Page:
As the publication notes, without DACA, Latthivongskorn will not have a work permit to contribute to his chosen field — a field that has now also chosen him.
2. YouTube vlogger Maria Garcia
Maria Garcia is a successful YouTube beauty vlogger who has accrued an online audience 42,000 YouTube followers with a series of bubbly, creative tutorials and lookbook videos — all while studying hard in college.
“I’m undocumented and unafraid,” she wrote in the description of a pro-DACA video uploaded Tuesday. “I had to let myself be vulnerable and let you in. I represent a DREAMER and I have an obligation to use this platform to raise awareness. Thank you for the voice that you guys have given me. I am here to tell you that DACA works! It works for me, for my undocumented peers, and for America.”
3. Houston paramedic Jesus Contreras
As reported by MSNBC, without DACA, Houston paramedic Contreras would have been unable to save Texans from the flooding that followed Hurricane Harvey.”I worked for six days helping with disaster relief,” Contreras told Buzzfeed News. “And if DACA had been removed in the middle of that, I would’ve been taken off the ambulance. You’re out there giving your heart out — and then you find out this might happen.”
4. Belén Sisa, a success coach at Arizona State University
In January, the Arizona State junior and DACA recipient debunked a popular myth about undocumented immigrants: that they don’t pay taxes, posting the below on Facebook:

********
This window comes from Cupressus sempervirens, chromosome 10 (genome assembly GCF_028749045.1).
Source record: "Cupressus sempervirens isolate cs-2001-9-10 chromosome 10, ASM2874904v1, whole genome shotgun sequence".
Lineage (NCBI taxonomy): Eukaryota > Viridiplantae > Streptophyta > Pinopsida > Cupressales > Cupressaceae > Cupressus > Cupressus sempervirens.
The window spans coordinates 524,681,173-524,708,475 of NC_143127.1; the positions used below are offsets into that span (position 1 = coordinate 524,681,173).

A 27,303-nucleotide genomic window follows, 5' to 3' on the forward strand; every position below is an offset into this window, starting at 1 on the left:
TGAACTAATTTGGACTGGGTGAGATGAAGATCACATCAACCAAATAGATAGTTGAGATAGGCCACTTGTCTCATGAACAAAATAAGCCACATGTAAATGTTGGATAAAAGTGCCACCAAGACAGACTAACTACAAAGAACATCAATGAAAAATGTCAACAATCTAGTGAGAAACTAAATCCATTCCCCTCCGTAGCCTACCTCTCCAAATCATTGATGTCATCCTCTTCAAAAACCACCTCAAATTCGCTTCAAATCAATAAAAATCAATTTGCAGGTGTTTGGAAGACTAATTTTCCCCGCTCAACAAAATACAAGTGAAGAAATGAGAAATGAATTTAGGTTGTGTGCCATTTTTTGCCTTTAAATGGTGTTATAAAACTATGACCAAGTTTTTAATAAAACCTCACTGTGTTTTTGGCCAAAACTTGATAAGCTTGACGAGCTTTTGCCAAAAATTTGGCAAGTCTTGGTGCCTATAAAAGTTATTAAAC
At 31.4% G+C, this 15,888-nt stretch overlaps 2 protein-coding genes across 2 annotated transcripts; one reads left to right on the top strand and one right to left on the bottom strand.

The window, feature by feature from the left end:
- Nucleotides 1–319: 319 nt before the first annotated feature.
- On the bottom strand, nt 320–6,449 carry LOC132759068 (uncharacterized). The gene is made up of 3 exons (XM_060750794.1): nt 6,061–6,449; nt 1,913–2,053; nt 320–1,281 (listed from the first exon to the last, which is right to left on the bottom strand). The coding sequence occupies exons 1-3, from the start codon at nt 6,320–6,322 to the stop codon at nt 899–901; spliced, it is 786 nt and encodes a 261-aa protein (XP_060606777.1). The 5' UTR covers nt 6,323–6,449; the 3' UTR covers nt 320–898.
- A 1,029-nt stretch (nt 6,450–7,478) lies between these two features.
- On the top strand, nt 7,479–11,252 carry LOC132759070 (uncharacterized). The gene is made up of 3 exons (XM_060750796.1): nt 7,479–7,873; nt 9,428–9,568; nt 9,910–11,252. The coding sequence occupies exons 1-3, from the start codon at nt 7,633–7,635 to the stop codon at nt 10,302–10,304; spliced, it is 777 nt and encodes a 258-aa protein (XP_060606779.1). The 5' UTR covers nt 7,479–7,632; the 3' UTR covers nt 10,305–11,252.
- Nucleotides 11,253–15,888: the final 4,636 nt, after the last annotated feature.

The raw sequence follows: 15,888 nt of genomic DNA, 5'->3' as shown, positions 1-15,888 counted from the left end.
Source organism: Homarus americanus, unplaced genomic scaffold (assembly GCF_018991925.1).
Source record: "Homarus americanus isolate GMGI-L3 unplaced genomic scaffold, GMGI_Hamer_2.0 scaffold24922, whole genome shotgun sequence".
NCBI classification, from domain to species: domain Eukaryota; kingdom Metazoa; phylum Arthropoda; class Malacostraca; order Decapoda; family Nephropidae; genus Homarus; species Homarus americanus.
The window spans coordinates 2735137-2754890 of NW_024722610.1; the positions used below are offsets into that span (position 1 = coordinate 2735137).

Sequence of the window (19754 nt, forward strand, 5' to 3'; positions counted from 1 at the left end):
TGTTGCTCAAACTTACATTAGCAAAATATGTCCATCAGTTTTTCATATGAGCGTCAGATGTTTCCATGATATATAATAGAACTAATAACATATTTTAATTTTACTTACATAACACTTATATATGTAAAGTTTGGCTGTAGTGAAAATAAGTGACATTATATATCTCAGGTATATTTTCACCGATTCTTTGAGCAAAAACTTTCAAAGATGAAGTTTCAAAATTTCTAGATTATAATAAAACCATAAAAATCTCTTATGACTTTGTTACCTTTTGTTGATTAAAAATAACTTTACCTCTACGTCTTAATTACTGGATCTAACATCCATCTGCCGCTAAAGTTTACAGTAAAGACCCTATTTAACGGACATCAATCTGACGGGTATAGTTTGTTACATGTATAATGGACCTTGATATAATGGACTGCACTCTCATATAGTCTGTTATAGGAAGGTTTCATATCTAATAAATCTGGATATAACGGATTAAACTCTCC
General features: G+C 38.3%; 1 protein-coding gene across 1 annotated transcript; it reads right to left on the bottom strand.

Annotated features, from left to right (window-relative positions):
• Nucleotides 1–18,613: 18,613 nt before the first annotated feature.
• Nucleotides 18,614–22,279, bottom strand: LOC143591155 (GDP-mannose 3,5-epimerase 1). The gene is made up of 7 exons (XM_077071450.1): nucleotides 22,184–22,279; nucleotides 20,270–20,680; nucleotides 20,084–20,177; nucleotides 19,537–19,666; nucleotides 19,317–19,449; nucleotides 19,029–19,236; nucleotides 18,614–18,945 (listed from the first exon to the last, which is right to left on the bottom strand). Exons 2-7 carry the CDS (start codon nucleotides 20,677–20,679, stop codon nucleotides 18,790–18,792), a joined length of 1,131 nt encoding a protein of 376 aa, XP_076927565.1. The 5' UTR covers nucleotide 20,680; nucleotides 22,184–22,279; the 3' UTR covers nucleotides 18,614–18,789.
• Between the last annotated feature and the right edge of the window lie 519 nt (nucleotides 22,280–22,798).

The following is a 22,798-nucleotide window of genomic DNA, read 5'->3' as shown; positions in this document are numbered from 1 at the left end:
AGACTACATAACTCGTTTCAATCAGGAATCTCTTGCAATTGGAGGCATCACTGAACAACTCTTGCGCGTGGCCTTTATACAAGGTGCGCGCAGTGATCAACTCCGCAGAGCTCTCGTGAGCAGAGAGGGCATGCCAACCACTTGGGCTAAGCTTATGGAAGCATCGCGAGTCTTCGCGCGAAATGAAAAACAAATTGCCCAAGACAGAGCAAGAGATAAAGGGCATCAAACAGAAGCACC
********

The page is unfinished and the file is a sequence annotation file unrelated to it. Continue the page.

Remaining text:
I, an undocumented immigrant, just filed my taxes and PAID $300 to the state of Arizona. I cannot receive financial aid from the state or federal government for school, I cannot benefit from unemployment, a reduced healthcare plan, or a retirement fund. I think I’m a pretty good citizen.
According to her LinkedIn profile, Sisa has had such an impact on the community around her that she is now a first-year success coach at the university.
5. University of Pennsylvania medical resident Marina Di Bartolo
As reported by The Atlantic, Marina Di Bartolo’s applications merited full scholarship offers from multiple Ivy League schools. The Yale alum and University of Pennsylvania medical resident told the publication in February that she wouldn’t be able to help the patients she currently treats without DACA.
“The day it is revoked, I have to take off my white coat,” she said.
6. Forbes 30 Under 30 honoree Gaby Pacheco
Over the course of four months in 2010, Pacheco walked from Miami to Washington, D.C. to demand immigration reform and protection for undocumented children. The immigration rights advocate’s efforts in subsequent years have been credited as hugely influential to the creation of DACA.
“DACA leveled the playing field for me, and as a result, I am able to contribute more to the U.S. economy,” Pacheco wrote for Splinter News (then Fusion) on the day she bought her first house — a watershed moment made possible by DACA. “As a woman and an immigrant, I feel proud when I do my taxes. Yes, I sometimes grumble when I see how much of my hard-earned money goes toward the IRS, but I am reminded and thankful that this money is going to pay for the social security benefits of our country’s rapidly retiring baby boomers, toward our young people’s education, and other important social programs.”